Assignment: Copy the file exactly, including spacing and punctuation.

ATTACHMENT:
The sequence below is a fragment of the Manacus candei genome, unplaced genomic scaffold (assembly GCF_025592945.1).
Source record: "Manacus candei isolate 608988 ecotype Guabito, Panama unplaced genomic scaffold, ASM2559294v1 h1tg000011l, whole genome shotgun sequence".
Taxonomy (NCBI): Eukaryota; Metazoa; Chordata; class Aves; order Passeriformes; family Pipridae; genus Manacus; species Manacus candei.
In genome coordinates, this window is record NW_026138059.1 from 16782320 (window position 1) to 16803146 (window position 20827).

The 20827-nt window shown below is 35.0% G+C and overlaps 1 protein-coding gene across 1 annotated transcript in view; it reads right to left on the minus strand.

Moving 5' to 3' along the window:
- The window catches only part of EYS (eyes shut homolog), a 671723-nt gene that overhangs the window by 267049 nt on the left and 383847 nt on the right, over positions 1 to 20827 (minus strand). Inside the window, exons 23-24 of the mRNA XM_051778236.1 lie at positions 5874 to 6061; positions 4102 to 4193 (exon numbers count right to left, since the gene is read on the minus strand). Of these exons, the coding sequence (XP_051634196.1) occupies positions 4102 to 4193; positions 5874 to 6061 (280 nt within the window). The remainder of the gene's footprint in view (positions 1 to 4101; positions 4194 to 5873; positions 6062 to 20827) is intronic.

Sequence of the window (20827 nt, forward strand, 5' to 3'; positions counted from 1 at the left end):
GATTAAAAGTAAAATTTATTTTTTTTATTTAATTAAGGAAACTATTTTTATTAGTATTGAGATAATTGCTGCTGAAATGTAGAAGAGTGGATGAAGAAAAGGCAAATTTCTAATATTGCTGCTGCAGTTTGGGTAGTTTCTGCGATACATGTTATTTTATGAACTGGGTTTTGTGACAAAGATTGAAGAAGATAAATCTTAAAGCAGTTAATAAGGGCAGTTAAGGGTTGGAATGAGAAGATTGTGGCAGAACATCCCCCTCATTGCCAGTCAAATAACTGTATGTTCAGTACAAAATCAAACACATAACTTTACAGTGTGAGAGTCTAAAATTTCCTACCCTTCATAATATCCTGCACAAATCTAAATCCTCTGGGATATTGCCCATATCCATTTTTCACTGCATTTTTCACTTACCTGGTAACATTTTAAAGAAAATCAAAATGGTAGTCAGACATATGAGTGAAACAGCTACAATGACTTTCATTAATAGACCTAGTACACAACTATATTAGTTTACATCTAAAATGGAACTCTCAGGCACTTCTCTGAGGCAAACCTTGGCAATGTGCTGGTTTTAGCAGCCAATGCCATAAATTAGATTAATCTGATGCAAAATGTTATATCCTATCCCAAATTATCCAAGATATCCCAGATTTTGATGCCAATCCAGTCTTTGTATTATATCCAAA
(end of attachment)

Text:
The sequence below is a fragment of the Manacus candei genome, unplaced genomic scaffold (assembly GCF_025592945.1).
Source record: "Manacus candei isolate 608988 ecotype Guabito, Panama unplaced genomic scaffold, ASM2559294v1 h1tg000011l, whole genome shotgun sequence".
Taxonomy (NCBI): Eukaryota; Metazoa; Chordata; class Aves; order Passeriformes; family Pipridae; genus Manacus; species Manacus candei.
In genome coordinates, this window is record NW_026138059.1 from 16782320 (window position 1) to 16803146 (window position 20827).

The 20827-nt window shown below is 35.0% G+C and overlaps 1 protein-coding gene across 1 annotated transcript in view; it reads right to left on the minus strand.

Moving 5' to 3' along the window:
- The window catches only part of EYS (eyes shut homolog), a 671723-nt gene that overhangs the window by 267049 nt on the left and 383847 nt on the right, over positions 1 to 20827 (minus strand). Inside the window, exons 23-24 of the mRNA XM_051778236.1 lie at positions 5874 to 6061; positions 4102 to 4193 (exon numbers count right to left, since the gene is read on the minus strand). Of these exons, the coding sequence (XP_051634196.1) occupies positions 4102 to 4193; positions 5874 to 6061 (280 nt within the window). The remainder of the gene's footprint in view (positions 1 to 4101; positions 4194 to 5873; positions 6062 to 20827) is intronic.

Sequence of the window (20827 nt, forward strand, 5' to 3'; positions counted from 1 at the left end):
GATTAAAAGTAAAATTTATTTTTTTTATTTAATTAAGGAAACTATTTTTATTAGTATTGAGATAATTGCTGCTGAAATGTAGAAGAGTGGATGAAGAAAAGGCAAATTTCTAATATTGCTGCTGCAGTTTGGGTAGTTTCTGCGATACATGTTATTTTATGAACTGGGTTTTGTGACAAAGATTGAAGAAGATAAATCTTAAAGCAGTTAATAAGGGCAGTTAAGGGTTGGAATGAGAAGATTGTGGCAGAACATCCCCCTCATTGCCAGTCAAATAACTGTATGTTCAGTACAAAATCAAACACATAACTTTACAGTGTGAGAGTCTAAAATTTCCTACCCTTCATAATATCCTGCACAAATCTAAATCCTCTGGGATATTGCCCATATCCATTTTTCACTGCATTTTTCACTTACCTGGTAACATTTTAAAGAAAATCAAAATGGTAGTCAGACATATGAGTGAAACAGCTACAATGACTTTCATTAATAGACCTAGTACACAACTATATTAGTTTACATCTAAAATGGAACTCTCAGGCACTTCTCTGAGGCAAACCTTGGCAATGTGCTGGTTTTAGCAGCCAATGCCATAAATTAGATTAATCTGATGCAAAATGTTATATCCTATCCCAAATTATCCAAGATATCCCAGATTTTGATGCCAATCCAGTCTTTGTATTATATCCAAA